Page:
Date of Graduation


Document Type


Degree Type



Statler College of Engineering and Mineral Resources


Lane Department of Computer Science and Electrical Engineering

Committee Chair

Powsiri Klinkhachorn.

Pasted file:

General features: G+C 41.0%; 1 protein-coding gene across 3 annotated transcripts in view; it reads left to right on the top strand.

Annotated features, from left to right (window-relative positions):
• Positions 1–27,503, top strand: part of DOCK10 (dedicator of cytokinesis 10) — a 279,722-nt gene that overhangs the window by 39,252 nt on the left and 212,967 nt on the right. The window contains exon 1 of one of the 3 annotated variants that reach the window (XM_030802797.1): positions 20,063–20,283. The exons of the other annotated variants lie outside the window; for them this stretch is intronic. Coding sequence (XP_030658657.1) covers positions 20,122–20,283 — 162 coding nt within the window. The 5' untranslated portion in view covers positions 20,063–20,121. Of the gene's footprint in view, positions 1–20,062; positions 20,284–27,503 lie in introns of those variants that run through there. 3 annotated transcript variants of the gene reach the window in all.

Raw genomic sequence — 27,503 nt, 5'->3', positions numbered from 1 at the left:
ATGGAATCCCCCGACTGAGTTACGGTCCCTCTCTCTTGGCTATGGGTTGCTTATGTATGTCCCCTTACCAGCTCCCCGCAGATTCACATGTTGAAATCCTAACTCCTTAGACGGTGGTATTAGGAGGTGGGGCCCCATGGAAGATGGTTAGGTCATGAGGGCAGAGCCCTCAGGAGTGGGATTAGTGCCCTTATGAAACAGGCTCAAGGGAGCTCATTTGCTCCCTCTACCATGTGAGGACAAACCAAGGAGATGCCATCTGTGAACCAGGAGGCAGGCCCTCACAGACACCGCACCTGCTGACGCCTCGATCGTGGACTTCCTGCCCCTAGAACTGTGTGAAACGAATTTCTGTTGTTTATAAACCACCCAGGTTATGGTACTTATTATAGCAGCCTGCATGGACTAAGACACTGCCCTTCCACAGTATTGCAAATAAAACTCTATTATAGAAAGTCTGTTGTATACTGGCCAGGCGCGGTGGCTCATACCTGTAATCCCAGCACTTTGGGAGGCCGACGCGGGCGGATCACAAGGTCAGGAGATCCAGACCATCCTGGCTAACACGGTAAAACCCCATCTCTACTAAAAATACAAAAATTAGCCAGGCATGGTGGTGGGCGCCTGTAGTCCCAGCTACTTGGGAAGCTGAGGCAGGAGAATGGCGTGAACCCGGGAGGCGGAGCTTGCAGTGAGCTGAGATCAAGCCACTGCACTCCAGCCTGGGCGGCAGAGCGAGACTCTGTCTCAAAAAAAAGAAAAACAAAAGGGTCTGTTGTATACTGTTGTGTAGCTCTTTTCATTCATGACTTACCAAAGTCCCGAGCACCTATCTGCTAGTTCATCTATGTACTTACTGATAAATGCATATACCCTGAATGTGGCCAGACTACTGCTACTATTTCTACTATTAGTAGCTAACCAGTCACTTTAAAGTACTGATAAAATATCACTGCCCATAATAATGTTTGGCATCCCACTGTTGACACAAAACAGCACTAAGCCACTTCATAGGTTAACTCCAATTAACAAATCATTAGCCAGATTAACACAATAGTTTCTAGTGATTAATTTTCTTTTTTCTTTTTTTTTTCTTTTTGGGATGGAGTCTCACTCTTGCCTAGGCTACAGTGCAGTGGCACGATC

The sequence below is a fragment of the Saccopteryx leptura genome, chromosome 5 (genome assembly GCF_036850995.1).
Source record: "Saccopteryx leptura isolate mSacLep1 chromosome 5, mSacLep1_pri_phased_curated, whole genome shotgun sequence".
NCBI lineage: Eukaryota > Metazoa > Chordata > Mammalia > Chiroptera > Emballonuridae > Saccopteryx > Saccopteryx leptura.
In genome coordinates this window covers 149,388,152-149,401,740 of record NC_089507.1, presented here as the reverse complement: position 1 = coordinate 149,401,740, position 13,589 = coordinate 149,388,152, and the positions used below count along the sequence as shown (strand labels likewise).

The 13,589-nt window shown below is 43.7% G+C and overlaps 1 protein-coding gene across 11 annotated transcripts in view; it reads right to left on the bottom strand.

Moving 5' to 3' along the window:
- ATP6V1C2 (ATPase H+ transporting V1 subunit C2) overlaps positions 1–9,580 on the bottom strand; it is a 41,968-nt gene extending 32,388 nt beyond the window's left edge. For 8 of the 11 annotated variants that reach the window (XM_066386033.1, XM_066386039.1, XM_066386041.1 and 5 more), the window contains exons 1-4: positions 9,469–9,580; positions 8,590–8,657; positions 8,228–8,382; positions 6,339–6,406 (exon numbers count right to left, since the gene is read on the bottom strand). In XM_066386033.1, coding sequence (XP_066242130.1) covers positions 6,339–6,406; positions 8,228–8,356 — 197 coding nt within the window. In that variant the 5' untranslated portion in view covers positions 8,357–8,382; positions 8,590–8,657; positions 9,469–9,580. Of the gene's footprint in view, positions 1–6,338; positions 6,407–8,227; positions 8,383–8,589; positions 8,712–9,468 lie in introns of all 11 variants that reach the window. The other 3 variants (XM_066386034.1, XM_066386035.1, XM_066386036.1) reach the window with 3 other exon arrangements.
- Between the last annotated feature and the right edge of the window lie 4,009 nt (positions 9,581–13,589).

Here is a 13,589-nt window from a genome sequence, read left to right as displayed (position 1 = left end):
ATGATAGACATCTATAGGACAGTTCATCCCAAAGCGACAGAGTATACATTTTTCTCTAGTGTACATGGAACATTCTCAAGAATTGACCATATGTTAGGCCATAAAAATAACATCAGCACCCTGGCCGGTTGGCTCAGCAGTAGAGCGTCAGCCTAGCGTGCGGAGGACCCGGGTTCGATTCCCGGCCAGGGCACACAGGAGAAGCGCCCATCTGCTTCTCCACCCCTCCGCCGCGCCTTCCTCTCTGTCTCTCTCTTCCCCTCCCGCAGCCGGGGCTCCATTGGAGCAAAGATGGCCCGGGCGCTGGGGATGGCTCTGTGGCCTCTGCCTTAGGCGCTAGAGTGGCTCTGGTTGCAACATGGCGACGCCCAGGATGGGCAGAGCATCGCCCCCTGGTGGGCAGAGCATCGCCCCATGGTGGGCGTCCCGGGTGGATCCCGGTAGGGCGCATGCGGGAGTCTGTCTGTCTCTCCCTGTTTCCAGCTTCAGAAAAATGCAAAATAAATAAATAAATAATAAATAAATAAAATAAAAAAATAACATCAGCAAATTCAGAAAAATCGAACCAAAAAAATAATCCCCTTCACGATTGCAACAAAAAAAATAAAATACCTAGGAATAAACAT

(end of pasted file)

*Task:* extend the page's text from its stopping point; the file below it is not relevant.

The objective of this research was to develop an Unmanned Ground Vehicle (UGV) which is capable of autonomously navigating to user specified Global Positioning System (GPS) waypoints. For rapid design and testing of the UGV, it was initially designed in a distributive approach using independent commercial off-the-shelf (COTS) computing modules for control and sensing. Autonomous navigation behavior of the UGV was tested to analyze the strengths and weaknesses of the UGV design, using digital compass for heading and GPS for location measurements. The UGV waypoint navigation has been observed to be consistent for smooth terrains. Uneven terrains, however, posed a challenge for UGV navigation as the underlying terrain induced noise and error into the compass thus making the UGV heading measurements unreliable. The UGV heading estimation was improved by applying a Kalman filter for gyro, GPS, and compass measurements. The heading estimate obtained using this technique has always been observed to be within five degrees of the actual UGV heading. The performance of the UGV electronic control and sensing subsystem has been improved by replacing all the COTS modules with a low cost Freescale 9S12 microcontroller. A circuit board integrating a 9S12 microcontroller and a single axis rate gyro was designed to interface with a host computer. The microcontroller receives instructions over a serial RS-232 connection from the host computer to perform a set of maneuvers and also to monitor the status of the UGV. The hardware design coupled with the estimation technique not only simplified the electronic hardware design and improved the reliability of the system but also brought down the design costs of the UGV.